Kansas City council members debate issue of feeding the homeless

KANSAS CITY, Mo. - Kansas City council members could change the way people in the city feed the homeless.

For years, volunteers-- many good hearted church groups-- have served hot meals on street corners or under bridges to the city's homeless.

Many of the homeless, who come with substance abuse problems or other social issues, find it difficult to stay fed and clothed.
 
But those acts of kindness are being criticized by some city council officialsand police. They say handing out hot meals to the homeless on the streets does more harm than good.

Business owner Noe Sanchez said the crowds of homeless grew bigger and bigger last year near his Independence Avenue business. He realized they were waiting for the meals from the Good Samaritans at night.

But Sanchez said with the crowds came all kinds of danger; drugs, prostitution and theft.

"I was close to leaving," Sanchez said.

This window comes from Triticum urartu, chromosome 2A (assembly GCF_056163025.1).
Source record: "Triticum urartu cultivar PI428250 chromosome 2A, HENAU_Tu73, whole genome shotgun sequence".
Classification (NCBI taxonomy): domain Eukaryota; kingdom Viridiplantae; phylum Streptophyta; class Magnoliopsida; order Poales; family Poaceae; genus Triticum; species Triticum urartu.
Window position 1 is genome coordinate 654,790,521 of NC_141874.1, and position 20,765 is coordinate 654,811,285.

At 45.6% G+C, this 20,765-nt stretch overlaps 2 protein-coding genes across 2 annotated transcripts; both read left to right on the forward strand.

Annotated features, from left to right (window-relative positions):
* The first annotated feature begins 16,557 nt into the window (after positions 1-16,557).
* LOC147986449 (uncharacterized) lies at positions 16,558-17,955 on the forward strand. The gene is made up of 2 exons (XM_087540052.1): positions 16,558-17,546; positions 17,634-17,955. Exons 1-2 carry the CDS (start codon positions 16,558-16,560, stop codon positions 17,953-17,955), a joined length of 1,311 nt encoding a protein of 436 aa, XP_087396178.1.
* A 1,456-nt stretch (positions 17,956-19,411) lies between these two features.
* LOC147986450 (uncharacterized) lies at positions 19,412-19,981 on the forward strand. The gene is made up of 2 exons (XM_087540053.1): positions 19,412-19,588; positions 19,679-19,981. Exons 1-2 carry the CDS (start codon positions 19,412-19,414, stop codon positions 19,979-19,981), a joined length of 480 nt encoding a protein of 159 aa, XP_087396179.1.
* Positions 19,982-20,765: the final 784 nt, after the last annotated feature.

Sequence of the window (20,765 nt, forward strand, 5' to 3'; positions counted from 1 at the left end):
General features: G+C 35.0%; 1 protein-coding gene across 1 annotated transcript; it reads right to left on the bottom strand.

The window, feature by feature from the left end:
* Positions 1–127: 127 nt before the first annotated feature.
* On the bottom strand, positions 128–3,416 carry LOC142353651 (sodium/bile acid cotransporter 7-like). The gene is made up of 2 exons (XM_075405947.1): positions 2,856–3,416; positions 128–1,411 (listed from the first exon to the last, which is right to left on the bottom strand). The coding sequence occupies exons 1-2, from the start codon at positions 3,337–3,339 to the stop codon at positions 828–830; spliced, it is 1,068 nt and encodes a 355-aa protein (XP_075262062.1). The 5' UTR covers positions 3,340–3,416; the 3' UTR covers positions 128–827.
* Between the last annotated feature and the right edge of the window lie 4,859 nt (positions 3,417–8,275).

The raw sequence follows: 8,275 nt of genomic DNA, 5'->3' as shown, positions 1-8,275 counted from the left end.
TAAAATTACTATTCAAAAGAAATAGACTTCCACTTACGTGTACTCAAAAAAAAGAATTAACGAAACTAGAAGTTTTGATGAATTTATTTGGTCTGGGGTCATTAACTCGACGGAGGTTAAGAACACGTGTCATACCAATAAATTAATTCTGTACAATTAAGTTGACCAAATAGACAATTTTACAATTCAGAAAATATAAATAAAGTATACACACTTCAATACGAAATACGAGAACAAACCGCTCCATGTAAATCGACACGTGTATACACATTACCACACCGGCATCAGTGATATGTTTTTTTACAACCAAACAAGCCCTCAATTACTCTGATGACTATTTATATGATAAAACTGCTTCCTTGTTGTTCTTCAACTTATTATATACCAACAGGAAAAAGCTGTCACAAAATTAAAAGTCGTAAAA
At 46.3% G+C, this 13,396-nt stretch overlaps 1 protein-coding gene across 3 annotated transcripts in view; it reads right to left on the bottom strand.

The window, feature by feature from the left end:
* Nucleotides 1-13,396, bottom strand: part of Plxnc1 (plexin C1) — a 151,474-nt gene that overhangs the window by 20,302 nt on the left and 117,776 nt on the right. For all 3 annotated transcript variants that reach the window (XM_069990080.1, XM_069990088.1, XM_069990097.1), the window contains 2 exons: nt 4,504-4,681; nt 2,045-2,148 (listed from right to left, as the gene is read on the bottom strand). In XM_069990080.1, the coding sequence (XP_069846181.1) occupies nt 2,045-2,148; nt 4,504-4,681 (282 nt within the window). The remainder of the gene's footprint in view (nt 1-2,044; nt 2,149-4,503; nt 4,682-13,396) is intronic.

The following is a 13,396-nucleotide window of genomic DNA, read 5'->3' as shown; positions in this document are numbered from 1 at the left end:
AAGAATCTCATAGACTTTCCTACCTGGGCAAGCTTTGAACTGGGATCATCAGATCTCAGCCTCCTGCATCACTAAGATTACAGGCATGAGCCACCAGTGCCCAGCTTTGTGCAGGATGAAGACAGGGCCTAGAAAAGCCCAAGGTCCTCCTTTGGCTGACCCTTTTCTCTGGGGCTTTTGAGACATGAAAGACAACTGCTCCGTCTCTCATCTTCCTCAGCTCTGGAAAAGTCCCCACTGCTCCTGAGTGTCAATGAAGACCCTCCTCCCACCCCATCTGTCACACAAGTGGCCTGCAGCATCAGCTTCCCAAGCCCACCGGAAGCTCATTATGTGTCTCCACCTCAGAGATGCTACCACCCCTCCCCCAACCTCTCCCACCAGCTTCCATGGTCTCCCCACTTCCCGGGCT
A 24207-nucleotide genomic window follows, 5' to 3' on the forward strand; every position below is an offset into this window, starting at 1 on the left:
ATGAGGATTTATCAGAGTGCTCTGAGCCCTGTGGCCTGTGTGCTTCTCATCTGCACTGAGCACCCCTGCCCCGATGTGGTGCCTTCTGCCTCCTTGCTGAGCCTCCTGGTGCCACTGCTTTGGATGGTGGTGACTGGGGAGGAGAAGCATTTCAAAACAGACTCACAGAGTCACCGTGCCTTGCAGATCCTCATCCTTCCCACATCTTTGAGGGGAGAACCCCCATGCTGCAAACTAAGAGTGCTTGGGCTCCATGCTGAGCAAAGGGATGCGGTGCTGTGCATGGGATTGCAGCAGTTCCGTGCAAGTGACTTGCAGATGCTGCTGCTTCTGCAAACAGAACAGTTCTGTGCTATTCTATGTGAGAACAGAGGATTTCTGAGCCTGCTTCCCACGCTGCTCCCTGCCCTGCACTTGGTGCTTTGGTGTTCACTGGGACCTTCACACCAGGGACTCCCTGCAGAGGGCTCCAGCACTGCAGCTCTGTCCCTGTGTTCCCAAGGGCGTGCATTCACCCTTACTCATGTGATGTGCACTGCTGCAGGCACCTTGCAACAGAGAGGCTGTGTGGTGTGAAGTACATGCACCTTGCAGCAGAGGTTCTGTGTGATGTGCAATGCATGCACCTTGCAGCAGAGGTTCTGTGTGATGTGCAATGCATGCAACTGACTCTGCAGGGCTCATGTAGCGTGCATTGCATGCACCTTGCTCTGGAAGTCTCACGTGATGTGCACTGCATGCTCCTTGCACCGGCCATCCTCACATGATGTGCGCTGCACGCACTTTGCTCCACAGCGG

He applauds the food suppliers efforts but said their big heart created big problems after they packed up and went back home.

"They want to do good work and it's a noble cause and we all feel warm and fuzzy when we go home but we have to clean up the mess," Tom Rivera with the Independence Plaza Neighborhood Council said. 

Their solution? Hire security-- which they say has worked.
       
City council member Scott Wagner's proposed solution?  He wants to govern all food suppliers, that go largely unmonitored now, with a new set of rules. Permits would be required, which Wagner argues would enforce food safety and encourage volunteers to get trained about the city's homeless.

But many volunteers see a $50 permit as a way for the city to shut down God's work for the poor.

"You're supposed to be here to represent the people but I challenge you to represent God first," Pastor Tony Caldwell with New Community United said in front of a packed council chambers. 

Dwight Hadley, who has lived homeless off and on since 1997, pleaded with council members.

"When someone wants to give let them give out of the kindness of their heart," he said.

If the full council approves the ordinance change on Thursday, the proposed ordinance would educate individual food suppliers on how to link the homeless with housing aid, job training and substance abuse treatment.
 
Permits, some argue, could weed some individual food suppliers out of the system so that more of the homeless would be driven to social service agencies and shelters that provide food as well as help to get off the streets.

The ordinance would go into effect in November.

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